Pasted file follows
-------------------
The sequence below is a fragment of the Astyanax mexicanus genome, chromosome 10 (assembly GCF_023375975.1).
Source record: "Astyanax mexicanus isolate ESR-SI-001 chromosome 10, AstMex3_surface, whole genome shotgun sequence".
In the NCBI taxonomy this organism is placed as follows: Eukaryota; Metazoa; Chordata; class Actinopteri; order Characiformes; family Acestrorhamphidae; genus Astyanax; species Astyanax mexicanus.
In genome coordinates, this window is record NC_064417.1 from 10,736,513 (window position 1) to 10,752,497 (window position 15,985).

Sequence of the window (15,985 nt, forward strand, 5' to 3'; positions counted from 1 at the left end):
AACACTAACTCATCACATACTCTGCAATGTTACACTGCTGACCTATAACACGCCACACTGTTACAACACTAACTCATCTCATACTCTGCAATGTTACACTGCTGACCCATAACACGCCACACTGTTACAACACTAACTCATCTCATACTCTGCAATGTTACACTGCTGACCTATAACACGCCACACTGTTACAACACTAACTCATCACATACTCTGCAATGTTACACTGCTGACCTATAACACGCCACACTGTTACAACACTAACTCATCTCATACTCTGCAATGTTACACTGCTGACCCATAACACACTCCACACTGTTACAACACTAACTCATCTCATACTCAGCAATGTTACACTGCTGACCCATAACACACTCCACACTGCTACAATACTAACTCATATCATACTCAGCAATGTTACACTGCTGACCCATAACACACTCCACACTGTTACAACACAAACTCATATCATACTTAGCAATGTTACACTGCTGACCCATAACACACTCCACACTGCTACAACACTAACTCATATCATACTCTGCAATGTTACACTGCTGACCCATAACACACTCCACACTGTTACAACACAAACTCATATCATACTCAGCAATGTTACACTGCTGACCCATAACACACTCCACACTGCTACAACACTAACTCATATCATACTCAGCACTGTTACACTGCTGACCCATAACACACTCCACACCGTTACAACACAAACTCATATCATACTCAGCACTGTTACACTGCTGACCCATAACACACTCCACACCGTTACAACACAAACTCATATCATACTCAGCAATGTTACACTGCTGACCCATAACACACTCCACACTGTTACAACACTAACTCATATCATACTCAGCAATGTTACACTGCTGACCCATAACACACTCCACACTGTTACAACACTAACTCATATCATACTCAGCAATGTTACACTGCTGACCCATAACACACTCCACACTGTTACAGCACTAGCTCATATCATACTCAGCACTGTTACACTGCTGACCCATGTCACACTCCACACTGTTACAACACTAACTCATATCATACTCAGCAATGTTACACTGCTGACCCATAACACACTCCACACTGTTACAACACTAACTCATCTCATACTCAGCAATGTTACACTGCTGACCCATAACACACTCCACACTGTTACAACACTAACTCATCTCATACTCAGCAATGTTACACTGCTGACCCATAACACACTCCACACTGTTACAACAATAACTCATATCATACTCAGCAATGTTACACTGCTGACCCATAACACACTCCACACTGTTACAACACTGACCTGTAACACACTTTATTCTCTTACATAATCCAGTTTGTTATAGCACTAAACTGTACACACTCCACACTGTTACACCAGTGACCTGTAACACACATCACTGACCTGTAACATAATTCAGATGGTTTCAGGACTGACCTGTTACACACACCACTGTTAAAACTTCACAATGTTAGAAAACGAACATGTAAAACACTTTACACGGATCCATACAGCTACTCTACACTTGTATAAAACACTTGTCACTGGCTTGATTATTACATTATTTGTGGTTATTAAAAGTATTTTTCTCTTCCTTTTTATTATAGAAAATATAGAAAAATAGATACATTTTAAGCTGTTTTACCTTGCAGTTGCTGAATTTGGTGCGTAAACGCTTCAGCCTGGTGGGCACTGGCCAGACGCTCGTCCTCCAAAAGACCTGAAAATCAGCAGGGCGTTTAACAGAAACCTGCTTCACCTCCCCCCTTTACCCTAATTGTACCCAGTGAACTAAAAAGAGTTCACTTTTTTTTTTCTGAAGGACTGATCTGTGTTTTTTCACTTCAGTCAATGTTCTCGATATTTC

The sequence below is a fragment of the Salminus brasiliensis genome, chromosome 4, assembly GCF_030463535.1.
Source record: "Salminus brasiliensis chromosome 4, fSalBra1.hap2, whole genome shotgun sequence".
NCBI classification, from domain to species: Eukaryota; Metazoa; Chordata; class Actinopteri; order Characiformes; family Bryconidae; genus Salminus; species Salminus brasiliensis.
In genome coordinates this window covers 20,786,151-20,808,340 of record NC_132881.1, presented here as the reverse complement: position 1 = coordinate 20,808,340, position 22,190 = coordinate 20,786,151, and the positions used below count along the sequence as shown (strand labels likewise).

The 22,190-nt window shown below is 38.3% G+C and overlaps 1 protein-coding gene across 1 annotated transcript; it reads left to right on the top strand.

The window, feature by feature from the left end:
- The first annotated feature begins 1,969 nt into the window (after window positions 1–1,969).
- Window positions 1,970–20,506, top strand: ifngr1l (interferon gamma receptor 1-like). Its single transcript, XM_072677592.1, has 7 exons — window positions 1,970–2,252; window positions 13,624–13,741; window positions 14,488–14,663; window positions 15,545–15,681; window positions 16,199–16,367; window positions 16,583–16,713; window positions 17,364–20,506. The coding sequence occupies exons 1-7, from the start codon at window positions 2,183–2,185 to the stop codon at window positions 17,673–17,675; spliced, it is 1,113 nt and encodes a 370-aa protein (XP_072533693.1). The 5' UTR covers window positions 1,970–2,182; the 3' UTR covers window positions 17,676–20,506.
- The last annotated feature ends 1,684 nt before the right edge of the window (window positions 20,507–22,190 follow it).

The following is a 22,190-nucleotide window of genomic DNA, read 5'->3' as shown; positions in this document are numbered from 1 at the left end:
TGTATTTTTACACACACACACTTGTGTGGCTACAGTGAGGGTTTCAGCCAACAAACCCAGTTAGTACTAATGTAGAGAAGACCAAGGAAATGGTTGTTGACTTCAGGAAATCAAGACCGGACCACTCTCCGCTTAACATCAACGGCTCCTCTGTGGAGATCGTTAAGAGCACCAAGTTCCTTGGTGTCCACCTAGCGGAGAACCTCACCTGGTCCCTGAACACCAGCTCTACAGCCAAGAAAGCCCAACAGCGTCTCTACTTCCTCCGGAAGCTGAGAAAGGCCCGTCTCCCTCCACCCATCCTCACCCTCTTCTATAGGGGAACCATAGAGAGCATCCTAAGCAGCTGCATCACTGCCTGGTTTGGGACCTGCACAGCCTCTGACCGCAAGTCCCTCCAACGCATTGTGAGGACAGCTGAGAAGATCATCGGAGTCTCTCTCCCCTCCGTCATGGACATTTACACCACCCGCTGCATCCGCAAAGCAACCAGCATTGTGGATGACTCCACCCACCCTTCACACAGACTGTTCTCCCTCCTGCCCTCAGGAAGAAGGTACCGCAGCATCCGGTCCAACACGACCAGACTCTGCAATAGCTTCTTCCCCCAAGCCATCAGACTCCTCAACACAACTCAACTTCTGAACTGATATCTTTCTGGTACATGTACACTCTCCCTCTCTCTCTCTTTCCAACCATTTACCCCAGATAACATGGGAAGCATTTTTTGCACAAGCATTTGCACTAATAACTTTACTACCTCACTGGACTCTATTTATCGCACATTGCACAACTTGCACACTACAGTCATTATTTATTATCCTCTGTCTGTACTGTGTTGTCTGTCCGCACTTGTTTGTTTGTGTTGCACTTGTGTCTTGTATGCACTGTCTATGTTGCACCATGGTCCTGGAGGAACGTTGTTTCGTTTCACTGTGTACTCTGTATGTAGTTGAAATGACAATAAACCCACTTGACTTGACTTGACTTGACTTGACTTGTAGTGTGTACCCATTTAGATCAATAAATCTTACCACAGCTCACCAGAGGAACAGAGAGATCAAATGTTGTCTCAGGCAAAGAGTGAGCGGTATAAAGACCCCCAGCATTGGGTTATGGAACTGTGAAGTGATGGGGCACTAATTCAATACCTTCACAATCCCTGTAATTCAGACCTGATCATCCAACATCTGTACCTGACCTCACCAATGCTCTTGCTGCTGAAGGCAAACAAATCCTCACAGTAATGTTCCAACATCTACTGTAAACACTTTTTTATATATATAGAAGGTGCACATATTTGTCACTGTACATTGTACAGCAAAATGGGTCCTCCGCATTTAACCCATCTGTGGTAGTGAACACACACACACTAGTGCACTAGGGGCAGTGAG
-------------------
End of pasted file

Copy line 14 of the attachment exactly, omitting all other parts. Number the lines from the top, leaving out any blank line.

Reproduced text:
- Window positions 1,970–20,506, top strand: ifngr1l (interferon gamma receptor 1-like). Its single transcript, XM_072677592.1, has 7 exons — window positions 1,970–2,252; window positions 13,624–13,741; window positions 14,488–14,663; window positions 15,545–15,681; window positions 16,199–16,367; window positions 16,583–16,713; window positions 17,364–20,506. The coding sequence occupies exons 1-7, from the start codon at window positions 2,183–2,185 to the stop codon at window positions 17,673–17,675; spliced, it is 1,113 nt and encodes a 370-aa protein (XP_072533693.1). The 5' UTR covers window positions 1,970–2,182; the 3' UTR covers window positions 17,676–20,506.